• Gold Sector – An Obscure Indicator Provides a Signal
    The Goldminbi In recent weeks gold apparently decided it would be a good time to masquerade as an emerging market currency and it started mirroring the Chinese yuan of all things. Since the latter is non-convertible this almost feels like an insult of sorts. As an aside to this, bitcoin seems to be frantically searching for a new position somewhere between the South African rand the Turkish lira. The bears are busy dancing on their graves.   Generally speaking bears have little to...
  • When the Freaks Run Wild
      Conditioned to Absurdity The unpleasant sight of a physical absurdity is both grotesque and interesting.  Only the most disciplined individual can resist an extra peek at a three-legged hunch back with face tattoos.  The disfigurement has the odd effect of turning the stomach and twisting the mind in unison.   Francesco Lentini, the three-legged man. Born in Sicily in 1881 with “three legs, four feet, sixteen toes and two pair of functioning genitals” he made a career of...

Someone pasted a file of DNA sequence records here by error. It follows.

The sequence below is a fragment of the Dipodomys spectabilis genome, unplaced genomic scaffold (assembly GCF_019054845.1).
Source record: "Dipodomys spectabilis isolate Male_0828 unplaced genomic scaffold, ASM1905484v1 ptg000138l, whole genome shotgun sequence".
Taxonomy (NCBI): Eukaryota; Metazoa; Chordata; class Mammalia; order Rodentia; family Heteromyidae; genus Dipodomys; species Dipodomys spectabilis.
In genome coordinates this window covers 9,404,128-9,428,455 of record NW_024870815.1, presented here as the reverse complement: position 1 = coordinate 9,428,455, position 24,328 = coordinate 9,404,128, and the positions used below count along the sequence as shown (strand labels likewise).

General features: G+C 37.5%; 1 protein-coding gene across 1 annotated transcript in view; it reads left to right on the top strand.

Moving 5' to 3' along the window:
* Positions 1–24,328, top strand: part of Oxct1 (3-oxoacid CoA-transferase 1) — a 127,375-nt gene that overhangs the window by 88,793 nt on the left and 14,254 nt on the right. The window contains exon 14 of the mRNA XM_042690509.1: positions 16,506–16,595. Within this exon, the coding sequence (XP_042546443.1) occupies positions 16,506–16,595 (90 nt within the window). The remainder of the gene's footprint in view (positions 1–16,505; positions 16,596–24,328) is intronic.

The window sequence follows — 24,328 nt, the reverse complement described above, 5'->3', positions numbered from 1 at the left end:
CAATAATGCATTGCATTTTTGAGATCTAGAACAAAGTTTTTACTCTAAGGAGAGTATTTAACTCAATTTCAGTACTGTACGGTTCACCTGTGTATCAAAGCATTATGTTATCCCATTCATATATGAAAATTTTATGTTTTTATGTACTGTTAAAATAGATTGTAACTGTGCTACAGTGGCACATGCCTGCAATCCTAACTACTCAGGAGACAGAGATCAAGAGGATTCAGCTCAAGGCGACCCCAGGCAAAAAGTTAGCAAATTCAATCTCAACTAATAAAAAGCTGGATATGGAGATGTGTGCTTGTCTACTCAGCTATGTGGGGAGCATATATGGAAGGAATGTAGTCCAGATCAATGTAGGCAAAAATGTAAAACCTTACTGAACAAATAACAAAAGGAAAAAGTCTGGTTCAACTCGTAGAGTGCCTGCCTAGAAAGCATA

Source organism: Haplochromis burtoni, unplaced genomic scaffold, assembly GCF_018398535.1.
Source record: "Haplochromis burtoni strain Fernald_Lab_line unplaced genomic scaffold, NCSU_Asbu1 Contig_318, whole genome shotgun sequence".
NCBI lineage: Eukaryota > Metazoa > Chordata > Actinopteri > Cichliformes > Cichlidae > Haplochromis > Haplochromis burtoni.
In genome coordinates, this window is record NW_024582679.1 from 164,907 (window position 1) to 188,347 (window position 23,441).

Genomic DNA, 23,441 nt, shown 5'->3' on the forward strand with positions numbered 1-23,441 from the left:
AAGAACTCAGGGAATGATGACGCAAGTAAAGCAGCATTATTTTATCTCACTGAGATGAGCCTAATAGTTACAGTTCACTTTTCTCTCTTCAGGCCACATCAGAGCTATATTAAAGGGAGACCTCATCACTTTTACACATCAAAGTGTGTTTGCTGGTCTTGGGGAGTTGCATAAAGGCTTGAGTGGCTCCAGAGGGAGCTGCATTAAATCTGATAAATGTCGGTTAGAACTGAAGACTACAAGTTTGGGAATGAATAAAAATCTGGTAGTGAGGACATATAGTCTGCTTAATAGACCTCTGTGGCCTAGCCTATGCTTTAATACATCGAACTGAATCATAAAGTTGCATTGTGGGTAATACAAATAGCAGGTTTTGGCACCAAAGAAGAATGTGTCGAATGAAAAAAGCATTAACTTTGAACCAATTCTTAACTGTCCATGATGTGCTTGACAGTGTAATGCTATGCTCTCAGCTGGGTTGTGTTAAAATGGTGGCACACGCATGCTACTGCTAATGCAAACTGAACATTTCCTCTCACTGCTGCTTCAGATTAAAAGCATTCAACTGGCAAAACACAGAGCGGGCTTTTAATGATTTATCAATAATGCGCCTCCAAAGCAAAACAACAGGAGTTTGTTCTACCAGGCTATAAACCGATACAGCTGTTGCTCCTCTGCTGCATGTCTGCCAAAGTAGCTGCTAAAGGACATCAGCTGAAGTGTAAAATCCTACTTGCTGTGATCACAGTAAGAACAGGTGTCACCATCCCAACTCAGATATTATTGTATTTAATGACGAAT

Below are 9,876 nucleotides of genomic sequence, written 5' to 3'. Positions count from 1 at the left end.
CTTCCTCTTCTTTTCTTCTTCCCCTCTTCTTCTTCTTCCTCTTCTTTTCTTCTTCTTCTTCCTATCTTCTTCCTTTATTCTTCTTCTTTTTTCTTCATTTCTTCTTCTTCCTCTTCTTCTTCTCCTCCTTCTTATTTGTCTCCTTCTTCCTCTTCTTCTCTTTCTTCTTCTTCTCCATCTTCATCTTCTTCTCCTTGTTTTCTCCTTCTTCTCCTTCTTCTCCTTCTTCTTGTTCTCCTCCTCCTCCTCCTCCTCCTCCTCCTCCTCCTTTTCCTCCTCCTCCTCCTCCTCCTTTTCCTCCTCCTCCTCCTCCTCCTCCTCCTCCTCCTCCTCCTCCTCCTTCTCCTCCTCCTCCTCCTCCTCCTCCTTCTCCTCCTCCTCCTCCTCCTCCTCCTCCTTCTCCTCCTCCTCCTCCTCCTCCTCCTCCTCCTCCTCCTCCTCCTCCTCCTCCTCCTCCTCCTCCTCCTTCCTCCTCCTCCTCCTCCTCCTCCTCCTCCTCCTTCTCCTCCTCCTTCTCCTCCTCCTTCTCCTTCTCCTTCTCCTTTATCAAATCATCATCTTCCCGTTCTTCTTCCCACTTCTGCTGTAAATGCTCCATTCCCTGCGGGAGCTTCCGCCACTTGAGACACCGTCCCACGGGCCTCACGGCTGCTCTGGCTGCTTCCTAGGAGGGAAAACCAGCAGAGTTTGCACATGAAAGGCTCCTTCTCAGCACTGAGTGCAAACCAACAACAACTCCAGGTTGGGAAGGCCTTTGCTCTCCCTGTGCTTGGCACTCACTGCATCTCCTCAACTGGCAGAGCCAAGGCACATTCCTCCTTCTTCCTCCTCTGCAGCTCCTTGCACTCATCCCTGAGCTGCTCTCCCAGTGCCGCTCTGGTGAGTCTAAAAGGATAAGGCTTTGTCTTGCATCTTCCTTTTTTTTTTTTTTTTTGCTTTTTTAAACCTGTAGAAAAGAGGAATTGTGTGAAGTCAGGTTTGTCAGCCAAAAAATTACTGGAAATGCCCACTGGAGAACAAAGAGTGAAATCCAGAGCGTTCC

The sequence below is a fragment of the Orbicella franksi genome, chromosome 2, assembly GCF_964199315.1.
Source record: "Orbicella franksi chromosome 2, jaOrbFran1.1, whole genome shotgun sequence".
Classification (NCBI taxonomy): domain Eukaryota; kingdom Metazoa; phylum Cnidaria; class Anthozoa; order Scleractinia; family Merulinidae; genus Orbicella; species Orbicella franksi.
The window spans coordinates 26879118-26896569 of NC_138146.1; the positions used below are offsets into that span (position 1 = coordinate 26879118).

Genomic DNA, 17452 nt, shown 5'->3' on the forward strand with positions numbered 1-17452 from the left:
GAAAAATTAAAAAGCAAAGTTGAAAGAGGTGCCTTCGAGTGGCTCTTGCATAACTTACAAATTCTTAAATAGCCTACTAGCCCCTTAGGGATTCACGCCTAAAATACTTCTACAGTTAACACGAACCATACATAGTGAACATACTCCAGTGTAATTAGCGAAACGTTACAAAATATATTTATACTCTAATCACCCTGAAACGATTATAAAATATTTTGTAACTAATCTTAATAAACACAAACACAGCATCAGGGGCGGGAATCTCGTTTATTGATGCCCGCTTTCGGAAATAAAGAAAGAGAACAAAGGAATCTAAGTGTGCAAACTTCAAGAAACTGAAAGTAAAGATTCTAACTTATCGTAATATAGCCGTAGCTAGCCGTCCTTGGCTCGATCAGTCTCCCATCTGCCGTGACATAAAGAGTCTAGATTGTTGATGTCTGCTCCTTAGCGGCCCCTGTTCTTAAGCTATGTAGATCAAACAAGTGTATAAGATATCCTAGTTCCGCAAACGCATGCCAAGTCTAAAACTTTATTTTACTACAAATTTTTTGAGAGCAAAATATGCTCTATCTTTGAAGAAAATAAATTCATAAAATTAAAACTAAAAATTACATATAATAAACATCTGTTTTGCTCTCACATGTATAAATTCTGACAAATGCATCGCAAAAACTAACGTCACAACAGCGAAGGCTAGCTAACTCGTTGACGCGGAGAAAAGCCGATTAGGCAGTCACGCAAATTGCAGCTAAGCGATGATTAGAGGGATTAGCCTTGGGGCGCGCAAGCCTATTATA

• What Have You Done For Me Lately? Precious Metals Supply and Demand
      Aragorn's Law or the Mysterious Absence of the Mad Rush Last week the price of gold dropped $8, and that of silver 4 cents.  There is an interesting feature of our very marvel of a modern monetary system. We have written about this before. It sets up a conflict, between the perverse incentive it administers, and the desire to protect yourself in the long term.   Answer: usually when it is too late... [PT]   Consider gold. Many people know they should own it. They...
  • An Inquiry into Austrian Investing: Profits, Protection and Pitfalls